2019 G. K. Gilbert Award

Presented to Alfred McEwen

Alfred McEwen

Alfred McEwen
University of Arizona


Citation by Jeffrey M. Moore, NASA-Ames Research Center

It is a tremendous pleasure to see Alfred McEwen presented with the G.K. Gilbert Award. Alfred has made substantial contributions to Solar System geology for decades, and he continues to be at its forefront today. Alfred first gained the attention of our field in the early 1980s, soon after he returned from stints with the Peace Corps and the Soil Conservation Service, with the production of very carefully calibrated color, or colorized, large mosaics of Io and Mars. These large color mosaics became iconic. They are still among the most widely used global representations of these worlds. In addition to their beauty, they were used to map out compositional variations across their surfaces. By the 1990s Alfred was an Interdisciplinary Scientist on the Galileo mission and was deeply involved in the planning and coordination of multi-instrumental observations of Io and the other Galilean satellites. This work led to his recognition of ultramafic komatiite-like eruptions as well as both silicate and sulfur lava lakes and flows. He subsequently summarized our current understanding of Io’s volcanism and tectonism in a series of multidisciplinary papers that still remain seminal. 

In the early 2000s Alfred designed and proposed an ultra-high resolution camera for the study of Mars from orbit which became the High Resolution Imaging Science Experiment (HiRISE) on Mars Reconnaissance Orbiter, which remains the backbone of Mars geological studies to this day. The images from HiRISE have proven to be crucial for the on-going exploration of the planet. The Curiosity rover uses them every day to design its traverses across Gale crater, as did the two Mars Exploration Rovers. Almost every paper now published on martian geology is illustrated with HiRISE images. Alfred’s own work with these data can be exemplified by his study of (1) the number and distribution of secondary craters from a primary (an important consideration in the determination of crater ages from small impacts); and (2) recurring lineae and their possible triggering by deliquescent salts, and the implication these features have as indicators of the intermittent presence of liquid water at the surface.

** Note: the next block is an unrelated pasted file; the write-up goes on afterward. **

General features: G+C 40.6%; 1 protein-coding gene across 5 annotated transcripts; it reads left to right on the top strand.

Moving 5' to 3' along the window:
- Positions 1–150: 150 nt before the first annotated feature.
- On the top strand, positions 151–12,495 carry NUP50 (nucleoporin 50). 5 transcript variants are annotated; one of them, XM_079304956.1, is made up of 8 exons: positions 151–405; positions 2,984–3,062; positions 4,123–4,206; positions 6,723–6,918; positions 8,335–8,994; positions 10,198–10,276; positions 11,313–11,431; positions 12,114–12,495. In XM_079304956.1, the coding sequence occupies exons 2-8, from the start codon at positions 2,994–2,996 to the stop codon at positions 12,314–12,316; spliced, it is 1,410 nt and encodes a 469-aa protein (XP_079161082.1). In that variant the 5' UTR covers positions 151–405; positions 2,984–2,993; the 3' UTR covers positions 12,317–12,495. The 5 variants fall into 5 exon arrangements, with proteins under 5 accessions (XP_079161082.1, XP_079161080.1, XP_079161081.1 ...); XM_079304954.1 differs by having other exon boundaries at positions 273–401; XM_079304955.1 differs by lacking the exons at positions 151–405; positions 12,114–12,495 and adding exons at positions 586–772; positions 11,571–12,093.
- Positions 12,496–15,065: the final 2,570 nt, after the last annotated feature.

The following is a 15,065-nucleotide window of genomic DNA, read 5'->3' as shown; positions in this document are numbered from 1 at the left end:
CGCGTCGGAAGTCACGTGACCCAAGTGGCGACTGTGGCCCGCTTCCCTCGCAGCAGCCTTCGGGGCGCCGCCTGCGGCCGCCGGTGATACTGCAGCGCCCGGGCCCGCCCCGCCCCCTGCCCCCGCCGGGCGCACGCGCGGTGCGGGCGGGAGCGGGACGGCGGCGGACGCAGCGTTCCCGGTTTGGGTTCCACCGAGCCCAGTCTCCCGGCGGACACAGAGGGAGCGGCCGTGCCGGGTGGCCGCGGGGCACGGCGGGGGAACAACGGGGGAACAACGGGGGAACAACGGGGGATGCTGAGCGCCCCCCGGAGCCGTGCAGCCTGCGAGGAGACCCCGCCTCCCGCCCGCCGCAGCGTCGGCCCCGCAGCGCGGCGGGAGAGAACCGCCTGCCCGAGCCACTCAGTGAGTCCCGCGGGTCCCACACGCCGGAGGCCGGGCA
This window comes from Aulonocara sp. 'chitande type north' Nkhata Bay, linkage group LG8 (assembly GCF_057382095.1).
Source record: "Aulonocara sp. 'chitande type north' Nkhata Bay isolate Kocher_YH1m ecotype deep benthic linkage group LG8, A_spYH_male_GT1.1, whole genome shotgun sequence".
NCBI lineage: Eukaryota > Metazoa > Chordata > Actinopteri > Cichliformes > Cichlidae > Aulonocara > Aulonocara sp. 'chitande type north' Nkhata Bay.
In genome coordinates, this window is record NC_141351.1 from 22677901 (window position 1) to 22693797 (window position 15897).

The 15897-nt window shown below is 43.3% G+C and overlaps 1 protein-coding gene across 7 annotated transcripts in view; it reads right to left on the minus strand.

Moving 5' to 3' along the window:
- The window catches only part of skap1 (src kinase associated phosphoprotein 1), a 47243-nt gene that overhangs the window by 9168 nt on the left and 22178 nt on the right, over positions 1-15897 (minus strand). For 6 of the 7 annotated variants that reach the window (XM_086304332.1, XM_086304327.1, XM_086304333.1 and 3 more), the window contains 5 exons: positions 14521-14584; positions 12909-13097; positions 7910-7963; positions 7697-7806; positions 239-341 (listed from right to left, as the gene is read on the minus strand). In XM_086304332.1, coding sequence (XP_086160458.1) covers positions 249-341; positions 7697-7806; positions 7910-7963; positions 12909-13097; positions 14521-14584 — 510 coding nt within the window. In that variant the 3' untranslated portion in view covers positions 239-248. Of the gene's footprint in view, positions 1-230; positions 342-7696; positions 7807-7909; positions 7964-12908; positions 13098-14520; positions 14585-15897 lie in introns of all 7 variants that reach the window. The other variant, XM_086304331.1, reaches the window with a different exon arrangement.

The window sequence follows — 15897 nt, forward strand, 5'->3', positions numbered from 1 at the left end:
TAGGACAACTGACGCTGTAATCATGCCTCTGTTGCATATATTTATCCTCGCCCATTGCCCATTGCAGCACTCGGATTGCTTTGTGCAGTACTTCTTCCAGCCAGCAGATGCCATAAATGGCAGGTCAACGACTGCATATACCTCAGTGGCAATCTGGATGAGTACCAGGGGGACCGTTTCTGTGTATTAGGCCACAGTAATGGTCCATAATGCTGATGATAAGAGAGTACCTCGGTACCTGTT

Alfred has been a conscientious and diligent member of our scientific community, having served on conference organizing committees, editorial boards, as well as several NASA Committees, including, until recently, Chair of the Outer Planets Assessment Group, and on the National Academy of Science Decadal Surveys for Planetary Science. Last year he co-convened a Keck Institute of Space Studies workshop on Tidal Heating, making an argument for future missions to Io. Alfred is booked solid with ongoing missions, in addition to his leadership role on HiRISE, he is a Co-Investigator on the CaSSIS camera aboard Mars Trace Gas Orbiter, and the LROC camera on Lunar Reconnaissance Orbiter.  He is also Co-investigator on upcoming the Europa Clipper’s main mapping camera. Everyone who has had the good luck to know and work with Alfred has experienced his great enthusiasm for exploration, his zest for discovery, his wonderful artistic sense of aesthetics as revealed in even his earliest efforts, and his generosity in collaborating and, then training, two generations of planetary geoscientists. It is a great personal pleasure to be able to regard Alfred, since our graduate school days, as a dear friend, and to now see him so justly honored with the Gilbert Award.